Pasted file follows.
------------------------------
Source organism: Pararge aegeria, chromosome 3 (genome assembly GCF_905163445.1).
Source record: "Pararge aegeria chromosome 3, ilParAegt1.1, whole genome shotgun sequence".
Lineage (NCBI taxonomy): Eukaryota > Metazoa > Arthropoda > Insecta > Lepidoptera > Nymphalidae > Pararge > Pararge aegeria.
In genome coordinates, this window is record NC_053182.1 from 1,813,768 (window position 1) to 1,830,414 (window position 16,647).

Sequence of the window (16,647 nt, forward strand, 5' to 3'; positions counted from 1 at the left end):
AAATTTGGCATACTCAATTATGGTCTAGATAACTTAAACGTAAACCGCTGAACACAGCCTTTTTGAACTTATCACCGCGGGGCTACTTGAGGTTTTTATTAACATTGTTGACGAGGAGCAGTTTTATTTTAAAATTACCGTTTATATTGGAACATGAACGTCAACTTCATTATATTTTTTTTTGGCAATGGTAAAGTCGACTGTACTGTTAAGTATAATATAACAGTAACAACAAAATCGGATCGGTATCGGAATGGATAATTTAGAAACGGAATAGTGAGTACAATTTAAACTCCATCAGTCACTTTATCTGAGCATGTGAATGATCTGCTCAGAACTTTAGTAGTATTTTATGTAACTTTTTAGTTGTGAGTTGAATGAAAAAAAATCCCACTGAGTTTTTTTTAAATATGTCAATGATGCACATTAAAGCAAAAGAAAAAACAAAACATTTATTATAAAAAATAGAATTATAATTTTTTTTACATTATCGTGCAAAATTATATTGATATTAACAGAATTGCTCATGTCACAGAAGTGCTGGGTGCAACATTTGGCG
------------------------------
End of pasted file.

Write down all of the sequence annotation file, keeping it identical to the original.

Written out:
Source organism: Pararge aegeria, chromosome 3 (genome assembly GCF_905163445.1).
Source record: "Pararge aegeria chromosome 3, ilParAegt1.1, whole genome shotgun sequence".
Lineage (NCBI taxonomy): Eukaryota > Metazoa > Arthropoda > Insecta > Lepidoptera > Nymphalidae > Pararge > Pararge aegeria.
In genome coordinates, this window is record NC_053182.1 from 1,813,768 (window position 1) to 1,830,414 (window position 16,647).

Sequence of the window (16,647 nt, forward strand, 5' to 3'; positions counted from 1 at the left end):
AAATTTGGCATACTCAATTATGGTCTAGATAACTTAAACGTAAACCGCTGAACACAGCCTTTTTGAACTTATCACCGCGGGGCTACTTGAGGTTTTTATTAACATTGTTGACGAGGAGCAGTTTTATTTTAAAATTACCGTTTATATTGGAACATGAACGTCAACTTCATTATATTTTTTTTTGGCAATGGTAAAGTCGACTGTACTGTTAAGTATAATATAACAGTAACAACAAAATCGGATCGGTATCGGAATGGATAATTTAGAAACGGAATAGTGAGTACAATTTAAACTCCATCAGTCACTTTATCTGAGCATGTGAATGATCTGCTCAGAACTTTAGTAGTATTTTATGTAACTTTTTAGTTGTGAGTTGAATGAAAAAAAATCCCACTGAGTTTTTTTTAAATATGTCAATGATGCACATTAAAGCAAAAGAAAAAACAAAACATTTATTATAAAAAATAGAATTATAATTTTTTTTACATTATCGTGCAAAATTATATTGATATTAACAGAATTGCTCATGTCACAGAAGTGCTGGGTGCAACATTTGGCG